The following year (1991-92), a much improved Detroit club fell behind 2-0 in their opening round series against Minnesota before coming back to win the series in seven. They were quickly dispatched 4-0 in the following round by the eventual Campbell Conference Champion Chicago Blackhawks.

It took Detroit three more seasons before making a deep playoff run, when they made it all the way to the Stanley Cup Finals before losing to Jacques Lemaire's New Jersey Devils.

Two years later, the Red Wings finally made it to the top. And then did the same the following year too.

The Wings went on to win two more Stanley Cups in 2002 and 2008, and are still going strong in making the playoffs. They also are still producing high quality talent through the draft (see Nyquist, Gustav and Tatar, Tomas), a credit to their front office.

Also appearing in the conversation of the consistency model are the San Jose Sharks (11 straight appearances and 16 out of the past 17 seasons).

The Sharks were new to the league in 1991-92, and it only took them a couple of years before they finally broke into the Stanley Cup Playoffs. Following back to back last place finishes in 1996 and 1997, the Sharks have gone on one of the more impressive streak of playoff runs that is only rivaled by the aforementioned Red Wings.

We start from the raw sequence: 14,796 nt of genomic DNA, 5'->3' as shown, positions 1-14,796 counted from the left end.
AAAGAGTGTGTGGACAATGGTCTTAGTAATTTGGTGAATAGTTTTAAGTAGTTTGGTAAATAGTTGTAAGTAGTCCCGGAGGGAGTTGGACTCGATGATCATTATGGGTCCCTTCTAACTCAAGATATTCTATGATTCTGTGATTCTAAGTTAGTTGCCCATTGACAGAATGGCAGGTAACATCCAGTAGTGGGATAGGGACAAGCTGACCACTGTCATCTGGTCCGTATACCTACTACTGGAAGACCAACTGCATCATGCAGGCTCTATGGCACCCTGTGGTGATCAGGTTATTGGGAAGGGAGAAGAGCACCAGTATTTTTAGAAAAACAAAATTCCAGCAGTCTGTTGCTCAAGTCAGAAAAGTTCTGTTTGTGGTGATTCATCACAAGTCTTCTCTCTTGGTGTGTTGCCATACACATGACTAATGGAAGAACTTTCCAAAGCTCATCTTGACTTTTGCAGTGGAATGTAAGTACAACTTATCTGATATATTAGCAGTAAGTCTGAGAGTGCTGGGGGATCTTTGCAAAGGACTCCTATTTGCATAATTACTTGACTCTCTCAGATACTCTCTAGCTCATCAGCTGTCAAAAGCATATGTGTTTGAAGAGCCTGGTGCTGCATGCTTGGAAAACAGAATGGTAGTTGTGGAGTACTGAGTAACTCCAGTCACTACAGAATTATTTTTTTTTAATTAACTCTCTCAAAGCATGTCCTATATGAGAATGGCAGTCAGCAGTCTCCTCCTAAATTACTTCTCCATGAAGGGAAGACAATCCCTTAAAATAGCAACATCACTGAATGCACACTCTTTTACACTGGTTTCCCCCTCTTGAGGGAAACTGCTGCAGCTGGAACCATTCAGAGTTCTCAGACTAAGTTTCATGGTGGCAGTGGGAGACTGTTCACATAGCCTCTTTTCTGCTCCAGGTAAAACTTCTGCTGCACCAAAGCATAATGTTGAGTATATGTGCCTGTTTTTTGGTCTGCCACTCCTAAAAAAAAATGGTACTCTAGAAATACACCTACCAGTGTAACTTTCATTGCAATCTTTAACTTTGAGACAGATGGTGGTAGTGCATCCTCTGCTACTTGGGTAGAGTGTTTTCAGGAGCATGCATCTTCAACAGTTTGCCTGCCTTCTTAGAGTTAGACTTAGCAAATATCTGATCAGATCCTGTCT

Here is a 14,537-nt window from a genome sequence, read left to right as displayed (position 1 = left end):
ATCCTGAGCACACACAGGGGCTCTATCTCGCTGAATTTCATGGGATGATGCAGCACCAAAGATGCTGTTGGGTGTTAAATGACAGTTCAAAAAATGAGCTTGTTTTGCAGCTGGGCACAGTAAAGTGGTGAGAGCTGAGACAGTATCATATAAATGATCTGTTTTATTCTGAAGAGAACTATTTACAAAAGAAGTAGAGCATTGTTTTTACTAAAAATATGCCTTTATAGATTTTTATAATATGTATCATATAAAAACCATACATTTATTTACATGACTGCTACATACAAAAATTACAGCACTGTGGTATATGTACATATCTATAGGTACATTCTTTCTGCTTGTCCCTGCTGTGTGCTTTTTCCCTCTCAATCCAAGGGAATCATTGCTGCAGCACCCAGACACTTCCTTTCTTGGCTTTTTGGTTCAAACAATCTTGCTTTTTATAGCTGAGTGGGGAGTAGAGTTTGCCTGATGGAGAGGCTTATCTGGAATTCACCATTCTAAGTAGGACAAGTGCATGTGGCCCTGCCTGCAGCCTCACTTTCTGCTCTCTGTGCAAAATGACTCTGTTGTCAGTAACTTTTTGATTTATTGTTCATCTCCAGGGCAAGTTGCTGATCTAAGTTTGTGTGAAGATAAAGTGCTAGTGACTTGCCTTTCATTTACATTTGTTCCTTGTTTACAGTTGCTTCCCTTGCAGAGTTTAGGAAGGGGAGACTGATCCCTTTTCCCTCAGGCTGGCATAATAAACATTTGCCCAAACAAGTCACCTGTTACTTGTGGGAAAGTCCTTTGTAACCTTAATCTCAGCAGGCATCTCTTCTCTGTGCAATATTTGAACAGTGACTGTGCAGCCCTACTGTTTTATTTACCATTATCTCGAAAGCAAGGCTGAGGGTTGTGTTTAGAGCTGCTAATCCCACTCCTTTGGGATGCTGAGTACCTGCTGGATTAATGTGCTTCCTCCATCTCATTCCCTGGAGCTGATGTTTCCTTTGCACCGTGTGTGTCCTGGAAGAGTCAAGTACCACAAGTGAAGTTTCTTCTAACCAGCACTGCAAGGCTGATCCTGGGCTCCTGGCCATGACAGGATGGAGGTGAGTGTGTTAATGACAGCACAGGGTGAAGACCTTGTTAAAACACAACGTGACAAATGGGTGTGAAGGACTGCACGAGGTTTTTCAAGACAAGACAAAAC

When the Sharks went on their run of playoff appearances, it took them three years before they made it out of the first round and then another four years before they made it to the Conference Finals.

San Jose won four consecutive division championships from 2008-2011, and during that stretch they made it to the Conference Finals in consecutive years. But that is all the further San Jose has gotten in the playoffs. They are still seeking that elusive Stanley Cup (the 2014 Sharks story has yet to be finished yet though).

What these two teams have modeled for the rest of the league is drafting high end talent through the draft, making high quality trades, and signing free agents to fill key positions.

That is what the Minnesota Wild are trying to do here. They are not going to mortgage the future for just one Stanley Cup Playoff run. They want to enjoy a streak similar to what the Red Wings and Sharks have accomplished (although, they would like to go a bit further than the Sharks ever have).

So when you are taking in Game 3 tonight, remember that success does not truly happen overnight. Yes, the Wild have veteran players who are paid big time to lead this team. But they have eight players on this roster under the age of 24, who are playing in big spots. One of them is Darcy Kuemper, tonight's starting goaltender.